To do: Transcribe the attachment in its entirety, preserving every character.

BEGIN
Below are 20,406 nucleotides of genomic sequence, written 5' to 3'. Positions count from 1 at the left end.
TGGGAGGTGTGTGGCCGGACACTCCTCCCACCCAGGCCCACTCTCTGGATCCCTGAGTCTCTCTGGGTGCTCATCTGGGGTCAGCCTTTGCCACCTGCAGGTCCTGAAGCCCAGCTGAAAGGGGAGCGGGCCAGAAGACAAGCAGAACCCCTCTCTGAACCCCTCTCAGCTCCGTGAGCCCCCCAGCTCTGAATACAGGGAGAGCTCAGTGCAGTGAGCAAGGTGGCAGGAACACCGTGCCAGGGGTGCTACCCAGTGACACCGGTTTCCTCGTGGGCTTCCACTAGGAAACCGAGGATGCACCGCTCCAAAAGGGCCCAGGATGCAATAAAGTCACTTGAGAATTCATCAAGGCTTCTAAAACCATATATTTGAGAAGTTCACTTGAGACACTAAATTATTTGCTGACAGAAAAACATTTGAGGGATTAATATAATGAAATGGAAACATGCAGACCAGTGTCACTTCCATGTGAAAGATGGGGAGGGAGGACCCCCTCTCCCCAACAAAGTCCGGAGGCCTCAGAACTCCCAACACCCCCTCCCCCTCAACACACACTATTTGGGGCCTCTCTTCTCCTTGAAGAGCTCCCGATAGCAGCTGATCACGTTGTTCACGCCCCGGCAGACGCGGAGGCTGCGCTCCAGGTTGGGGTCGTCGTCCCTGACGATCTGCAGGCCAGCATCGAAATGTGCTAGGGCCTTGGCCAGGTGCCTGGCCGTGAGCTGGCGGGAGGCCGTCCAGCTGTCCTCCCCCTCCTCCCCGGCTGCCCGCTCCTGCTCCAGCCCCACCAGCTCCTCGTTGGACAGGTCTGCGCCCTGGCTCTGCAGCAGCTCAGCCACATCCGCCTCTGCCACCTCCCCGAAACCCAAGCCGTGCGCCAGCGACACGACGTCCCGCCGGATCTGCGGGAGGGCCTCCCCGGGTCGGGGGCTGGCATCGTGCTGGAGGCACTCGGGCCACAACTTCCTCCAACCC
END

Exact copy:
Below are 20,406 nucleotides of genomic sequence, written 5' to 3'. Positions count from 1 at the left end.
TGGGAGGTGTGTGGCCGGACACTCCTCCCACCCAGGCCCACTCTCTGGATCCCTGAGTCTCTCTGGGTGCTCATCTGGGGTCAGCCTTTGCCACCTGCAGGTCCTGAAGCCCAGCTGAAAGGGGAGCGGGCCAGAAGACAAGCAGAACCCCTCTCTGAACCCCTCTCAGCTCCGTGAGCCCCCCAGCTCTGAATACAGGGAGAGCTCAGTGCAGTGAGCAAGGTGGCAGGAACACCGTGCCAGGGGTGCTACCCAGTGACACCGGTTTCCTCGTGGGCTTCCACTAGGAAACCGAGGATGCACCGCTCCAAAAGGGCCCAGGATGCAATAAAGTCACTTGAGAATTCATCAAGGCTTCTAAAACCATATATTTGAGAAGTTCACTTGAGACACTAAATTATTTGCTGACAGAAAAACATTTGAGGGATTAATATAATGAAATGGAAACATGCAGACCAGTGTCACTTCCATGTGAAAGATGGGGAGGGAGGACCCCCTCTCCCCAACAAAGTCCGGAGGCCTCAGAACTCCCAACACCCCCTCCCCCTCAACACACACTATTTGGGGCCTCTCTTCTCCTTGAAGAGCTCCCGATAGCAGCTGATCACGTTGTTCACGCCCCGGCAGACGCGGAGGCTGCGCTCCAGGTTGGGGTCGTCGTCCCTGACGATCTGCAGGCCAGCATCGAAATGTGCTAGGGCCTTGGCCAGGTGCCTGGCCGTGAGCTGGCGGGAGGCCGTCCAGCTGTCCTCCCCCTCCTCCCCGGCTGCCCGCTCCTGCTCCAGCCCCACCAGCTCCTCGTTGGACAGGTCTGCGCCCTGGCTCTGCAGCAGCTCAGCCACATCCGCCTCTGCCACCTCCCCGAAACCCAAGCCGTGCGCCAGCGACACGACGTCCCGCCGGATCTGCGGGAGGGCCTCCCCGGGTCGGGGGCTGGCATCGTGCTGGAGGCACTCGGGCCACAACTTCCTCCAACCC